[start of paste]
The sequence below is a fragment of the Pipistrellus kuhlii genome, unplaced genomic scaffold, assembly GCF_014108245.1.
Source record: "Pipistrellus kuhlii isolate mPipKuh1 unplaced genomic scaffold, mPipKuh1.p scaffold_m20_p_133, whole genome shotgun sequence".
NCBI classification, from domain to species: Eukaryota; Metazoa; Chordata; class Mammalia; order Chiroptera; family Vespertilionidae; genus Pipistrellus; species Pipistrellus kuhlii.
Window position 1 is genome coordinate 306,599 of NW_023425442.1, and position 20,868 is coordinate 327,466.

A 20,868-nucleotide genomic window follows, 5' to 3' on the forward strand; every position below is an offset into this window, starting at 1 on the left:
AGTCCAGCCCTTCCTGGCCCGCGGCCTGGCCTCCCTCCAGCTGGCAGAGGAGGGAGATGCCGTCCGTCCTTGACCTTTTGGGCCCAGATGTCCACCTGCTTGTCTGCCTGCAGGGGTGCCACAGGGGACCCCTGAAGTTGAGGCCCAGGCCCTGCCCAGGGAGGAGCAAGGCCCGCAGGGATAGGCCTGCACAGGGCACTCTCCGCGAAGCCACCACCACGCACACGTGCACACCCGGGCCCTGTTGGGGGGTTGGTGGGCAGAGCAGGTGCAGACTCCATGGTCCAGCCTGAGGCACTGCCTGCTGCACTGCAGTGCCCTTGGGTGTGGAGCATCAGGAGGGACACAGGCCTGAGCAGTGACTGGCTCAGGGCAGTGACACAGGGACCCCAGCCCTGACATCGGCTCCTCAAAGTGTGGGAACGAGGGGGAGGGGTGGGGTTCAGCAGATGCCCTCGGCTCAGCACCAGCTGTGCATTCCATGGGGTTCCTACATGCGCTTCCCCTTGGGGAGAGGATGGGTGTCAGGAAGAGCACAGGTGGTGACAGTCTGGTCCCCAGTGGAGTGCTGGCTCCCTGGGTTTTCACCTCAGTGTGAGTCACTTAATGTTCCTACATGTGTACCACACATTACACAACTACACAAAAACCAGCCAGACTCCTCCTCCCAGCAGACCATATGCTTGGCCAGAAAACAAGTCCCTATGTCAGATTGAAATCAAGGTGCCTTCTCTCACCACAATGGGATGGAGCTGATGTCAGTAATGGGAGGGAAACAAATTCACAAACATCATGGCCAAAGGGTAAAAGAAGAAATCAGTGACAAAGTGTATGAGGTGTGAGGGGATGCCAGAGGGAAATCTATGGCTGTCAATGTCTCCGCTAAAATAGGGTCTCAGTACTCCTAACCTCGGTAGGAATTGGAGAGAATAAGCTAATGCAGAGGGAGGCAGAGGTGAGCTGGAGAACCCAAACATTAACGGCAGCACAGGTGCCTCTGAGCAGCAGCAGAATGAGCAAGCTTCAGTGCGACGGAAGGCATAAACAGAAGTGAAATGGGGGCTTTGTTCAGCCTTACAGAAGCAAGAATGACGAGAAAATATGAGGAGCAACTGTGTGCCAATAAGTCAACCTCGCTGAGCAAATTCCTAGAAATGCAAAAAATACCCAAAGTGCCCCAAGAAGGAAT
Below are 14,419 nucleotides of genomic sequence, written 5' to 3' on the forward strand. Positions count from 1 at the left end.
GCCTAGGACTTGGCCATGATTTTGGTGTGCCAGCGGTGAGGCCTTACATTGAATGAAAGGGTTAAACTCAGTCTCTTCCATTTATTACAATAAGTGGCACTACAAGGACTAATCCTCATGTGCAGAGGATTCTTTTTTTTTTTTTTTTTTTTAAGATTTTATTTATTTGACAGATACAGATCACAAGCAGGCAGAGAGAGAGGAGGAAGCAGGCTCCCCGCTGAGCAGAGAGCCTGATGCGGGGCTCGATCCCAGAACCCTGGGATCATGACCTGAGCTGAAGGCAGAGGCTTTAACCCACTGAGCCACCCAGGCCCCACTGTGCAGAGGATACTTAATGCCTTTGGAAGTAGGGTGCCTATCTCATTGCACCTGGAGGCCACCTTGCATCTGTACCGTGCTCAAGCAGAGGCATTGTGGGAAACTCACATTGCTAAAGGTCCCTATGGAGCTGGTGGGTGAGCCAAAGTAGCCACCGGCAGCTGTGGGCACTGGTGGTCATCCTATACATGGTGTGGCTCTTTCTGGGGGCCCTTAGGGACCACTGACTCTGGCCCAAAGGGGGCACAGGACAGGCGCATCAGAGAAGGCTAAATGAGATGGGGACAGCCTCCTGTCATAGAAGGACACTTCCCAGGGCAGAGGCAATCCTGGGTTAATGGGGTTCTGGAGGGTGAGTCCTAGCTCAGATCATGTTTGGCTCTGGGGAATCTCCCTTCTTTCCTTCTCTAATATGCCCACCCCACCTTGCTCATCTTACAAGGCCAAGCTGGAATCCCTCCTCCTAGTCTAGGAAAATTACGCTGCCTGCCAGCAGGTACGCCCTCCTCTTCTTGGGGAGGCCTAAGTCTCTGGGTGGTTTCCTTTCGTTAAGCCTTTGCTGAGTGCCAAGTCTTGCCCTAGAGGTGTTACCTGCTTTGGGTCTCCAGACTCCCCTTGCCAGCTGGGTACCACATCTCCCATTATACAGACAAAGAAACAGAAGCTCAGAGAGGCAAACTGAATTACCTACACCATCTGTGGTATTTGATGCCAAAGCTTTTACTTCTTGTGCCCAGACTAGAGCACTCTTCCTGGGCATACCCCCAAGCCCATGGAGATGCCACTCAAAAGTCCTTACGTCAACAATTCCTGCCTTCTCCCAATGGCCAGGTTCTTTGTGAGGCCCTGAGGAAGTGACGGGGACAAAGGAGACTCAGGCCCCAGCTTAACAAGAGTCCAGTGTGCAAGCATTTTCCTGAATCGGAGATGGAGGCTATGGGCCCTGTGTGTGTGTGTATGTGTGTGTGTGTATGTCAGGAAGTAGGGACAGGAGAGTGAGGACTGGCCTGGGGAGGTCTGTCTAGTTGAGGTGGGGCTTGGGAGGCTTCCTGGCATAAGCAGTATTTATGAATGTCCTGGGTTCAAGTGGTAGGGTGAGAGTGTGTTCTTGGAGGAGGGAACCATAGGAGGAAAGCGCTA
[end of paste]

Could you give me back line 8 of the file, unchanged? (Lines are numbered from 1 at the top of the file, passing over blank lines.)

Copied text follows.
GCCTAGGACTTGGCCATGATTTTGGTGTGCCAGCGGTGAGGCCTTACATTGAATGAAAGGGTTAAACTCAGTCTCTTCCATTTATTACAATAAGTGGCACTACAAGGACTAATCCTCATGTGCAGAGGATTCTTTTTTTTTTTTTTTTTTTTAAGATTTTATTTATTTGACAGATACAGATCACAAGCAGGCAGAGAGAGAGGAGGAAGCAGGCTCCCCGCTGAGCAGAGAGCCTGATGCGGGGCTCGATCCCAGAACCCTGGGATCATGACCTGAGCTGAAGGCAGAGGCTTTAACCCACTGAGCCACCCAGGCCCCACTGTGCAGAGGATACTTAATGCCTTTGGAAGTAGGGTGCCTATCTCATTGCACCTGGAGGCCACCTTGCATCTGTACCGTGCTCAAGCAGAGGCATTGTGGGAAACTCACATTGCTAAAGGTCCCTATGGAGCTGGTGGGTGAGCCAAAGTAGCCACCGGCAGCTGTGGGCACTGGTGGTCATCCTATACATGGTGTGGCTCTTTCTGGGGGCCCTTAGGGACCACTGACTCTGGCCCAAAGGGGGCACAGGACAGGCGCATCAGAGAAGGCTAAATGAGATGGGGACAGCCTCCTGTCATAGAAGGACACTTCCCAGGGCAGAGGCAATCCTGGGTTAATGGGGTTCTGGAGGGTGAGTCCTAGCTCAGATCATGTTTGGCTCTGGGGAATCTCCCTTCTTTCCTTCTCTAATATGCCCACCCCACCTTGCTCATCTTACAAGGCCAAGCTGGAATCCCTCCTCCTAGTCTAGGAAAATTACGCTGCCTGCCAGCAGGTACGCCCTCCTCTTCTTGGGGAGGCCTAAGTCTCTGGGTGGTTTCCTTTCGTTAAGCCTTTGCTGAGTGCCAAGTCTTGCCCTAGAGGTGTTACCTGCTTTGGGTCTCCAGACTCCCCTTGCCAGCTGGGTACCACATCTCCCATTATACAGACAAAGAAACAGAAGCTCAGAGAGGCAAACTGAATTACCTACACCATCTGTGGTATTTGATGCCAAAGCTTTTACTTCTTGTGCCCAGACTAGAGCACTCTTCCTGGGCATACCCCCAAGCCCATGGAGATGCCACTCAAAAGTCCTTACGTCAACAATTCCTGCCTTCTCCCAATGGCCAGGTTCTTTGTGAGGCCCTGAGGAAGTGACGGGGACAAAGGAGACTCAGGCCCCAGCTTAACAAGAGTCCAGTGTGCAAGCATTTTCCTGAATCGGAGATGGAGGCTATGGGCCCTGTGTGTGTGTGTATGTGTGTGTGTGTATGTCAGGAAGTAGGGACAGGAGAGTGAGGACTGGCCTGGGGAGGTCTGTCTAGTTGAGGTGGGGCTTGGGAGGCTTCCTGGCATAAGCAGTATTTATGAATGTCCTGGGTTCAAGTGGTAGGGTGAGAGTGTGTTCTTGGAGGAGGGAACCATAGGAGGAAAGCGCTA